Tacoma’s board of ethics declined to ding Mayor Marilyn Strickland over her appearance in a promotional video released by the company that wanted to build a methanol production facility at the Port of Tacoma.
The volunteer board late Monday dismissed a complaint filed by resident Claudia Riedener, who alleged Strickland in the video revealed a bias in favor of a methanol proposal that was the subject of a city-led environmental review.
Board Chairman Joseph Atkinson disclosed little about how he and his colleagues reached their decision, except to say Strickland’s appearance in the video did not transgress the city’s code of ethics.
The city “code of ethics is very specific of what we can find a violation to be,” he said.
Northwest Innovation Works last month canceled its proposal to build the world’s largest methanol plant at the port. The company had planned to produce methanol here and ship it to plastics manufacturers in China.
Strickland filmed a supportive message in September in which she touted the project’s potential to bring jobs to the city, as well as to reduce global greenhouse gas emissions by limiting China’s need for coal-fired energy.
The company released the video in March, after the city had taken control of the project’s environmental review.
Its release followed remarks Strickland made at a February City Council meeting when she urged colleagues to refrain from taking public stands on the controversial proposal so they could maintain an appearance of neutrality while city staff members carried out the environmental study.
Strickland in March called her decision to participate in the video “an error” that contradicted her previous message to the City Council.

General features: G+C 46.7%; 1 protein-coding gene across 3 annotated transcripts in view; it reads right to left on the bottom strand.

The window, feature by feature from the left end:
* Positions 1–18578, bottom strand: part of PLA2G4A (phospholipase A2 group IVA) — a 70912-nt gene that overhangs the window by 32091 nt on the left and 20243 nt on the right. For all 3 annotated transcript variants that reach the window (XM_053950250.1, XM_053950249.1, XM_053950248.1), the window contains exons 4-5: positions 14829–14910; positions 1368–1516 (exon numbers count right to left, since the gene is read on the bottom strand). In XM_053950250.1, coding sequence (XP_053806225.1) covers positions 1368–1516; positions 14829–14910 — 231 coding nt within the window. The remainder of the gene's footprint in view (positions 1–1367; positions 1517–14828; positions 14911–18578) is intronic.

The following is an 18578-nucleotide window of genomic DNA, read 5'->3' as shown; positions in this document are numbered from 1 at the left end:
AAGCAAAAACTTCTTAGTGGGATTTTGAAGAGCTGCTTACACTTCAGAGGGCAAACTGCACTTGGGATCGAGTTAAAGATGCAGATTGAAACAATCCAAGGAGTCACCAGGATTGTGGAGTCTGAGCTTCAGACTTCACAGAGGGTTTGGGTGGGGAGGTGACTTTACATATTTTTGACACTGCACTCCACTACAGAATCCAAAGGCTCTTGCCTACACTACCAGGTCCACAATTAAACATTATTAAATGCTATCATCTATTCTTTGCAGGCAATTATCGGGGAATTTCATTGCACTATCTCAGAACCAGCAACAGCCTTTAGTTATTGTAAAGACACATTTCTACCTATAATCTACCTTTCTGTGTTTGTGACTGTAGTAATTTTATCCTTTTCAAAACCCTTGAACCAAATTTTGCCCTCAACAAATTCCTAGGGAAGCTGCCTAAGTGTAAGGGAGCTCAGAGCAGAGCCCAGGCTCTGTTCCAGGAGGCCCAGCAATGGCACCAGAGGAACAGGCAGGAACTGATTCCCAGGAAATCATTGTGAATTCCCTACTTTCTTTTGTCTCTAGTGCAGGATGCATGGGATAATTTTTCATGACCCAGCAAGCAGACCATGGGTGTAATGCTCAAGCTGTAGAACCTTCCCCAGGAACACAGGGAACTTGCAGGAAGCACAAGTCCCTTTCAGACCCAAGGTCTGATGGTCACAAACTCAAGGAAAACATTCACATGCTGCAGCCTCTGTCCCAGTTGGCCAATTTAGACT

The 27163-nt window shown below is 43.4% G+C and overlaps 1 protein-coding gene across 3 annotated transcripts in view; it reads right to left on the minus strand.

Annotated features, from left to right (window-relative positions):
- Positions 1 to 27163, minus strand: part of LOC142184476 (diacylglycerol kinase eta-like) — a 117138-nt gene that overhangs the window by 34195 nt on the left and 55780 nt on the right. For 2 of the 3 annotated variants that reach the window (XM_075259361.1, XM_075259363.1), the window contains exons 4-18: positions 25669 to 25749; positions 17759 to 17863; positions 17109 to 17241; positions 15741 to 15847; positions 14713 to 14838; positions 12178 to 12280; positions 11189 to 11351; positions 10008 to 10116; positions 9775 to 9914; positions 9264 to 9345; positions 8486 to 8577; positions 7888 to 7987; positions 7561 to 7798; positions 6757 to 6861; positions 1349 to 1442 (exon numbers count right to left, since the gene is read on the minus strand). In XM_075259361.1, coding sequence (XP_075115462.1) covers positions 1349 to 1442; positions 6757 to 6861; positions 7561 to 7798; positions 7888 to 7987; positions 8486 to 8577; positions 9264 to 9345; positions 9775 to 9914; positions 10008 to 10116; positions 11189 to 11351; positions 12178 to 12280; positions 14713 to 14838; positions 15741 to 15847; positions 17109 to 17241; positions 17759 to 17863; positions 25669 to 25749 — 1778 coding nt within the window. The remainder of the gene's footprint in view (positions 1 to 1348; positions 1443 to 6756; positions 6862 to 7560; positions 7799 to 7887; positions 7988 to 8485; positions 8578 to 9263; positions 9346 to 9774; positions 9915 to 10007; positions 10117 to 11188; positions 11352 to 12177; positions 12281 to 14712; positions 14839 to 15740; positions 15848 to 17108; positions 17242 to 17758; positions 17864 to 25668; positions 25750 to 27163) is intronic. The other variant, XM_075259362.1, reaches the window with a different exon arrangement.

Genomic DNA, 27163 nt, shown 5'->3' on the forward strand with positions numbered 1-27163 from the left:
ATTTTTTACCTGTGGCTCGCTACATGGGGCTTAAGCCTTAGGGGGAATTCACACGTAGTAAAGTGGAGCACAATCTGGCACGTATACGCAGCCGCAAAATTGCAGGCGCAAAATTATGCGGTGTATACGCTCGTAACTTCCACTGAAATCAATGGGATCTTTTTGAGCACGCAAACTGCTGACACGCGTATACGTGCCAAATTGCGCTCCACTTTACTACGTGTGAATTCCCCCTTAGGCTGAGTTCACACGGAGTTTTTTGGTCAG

Riedener and about 10 members of the anti-methanol group Red Line Tacoma attended the ethics meeting.
They were asked to leave while the four-person board of ethics considered the complaint in a closed portion of its meeting. That part of the meeting was closed so the commission could hear confidential legal advice from a deputy city attorney.
Riedener and other methanol critics were frustrated by the decision and how the discussion took place in private. They referred to the board as a “club” when they left the meeting. A couple of them cursed the commission in a small meeting room.
“How can she be in a commercial supporting Northwest Innovation Works and still remain neutral?” Riedener said.
Riedener cannot appeal the board’s decision.
She acknowledged the complaint was moot because the project has been canceled, but she said she worried that other public officials have been unethically endorsing another proposal that would allow Puget Sound Energy to build a liquid natural gas peak shaving plant at the port.
That project has broad support from labor and many political leaders. Red Line Tacoma and the Puyallup Tribe have been charging that it is unsafe.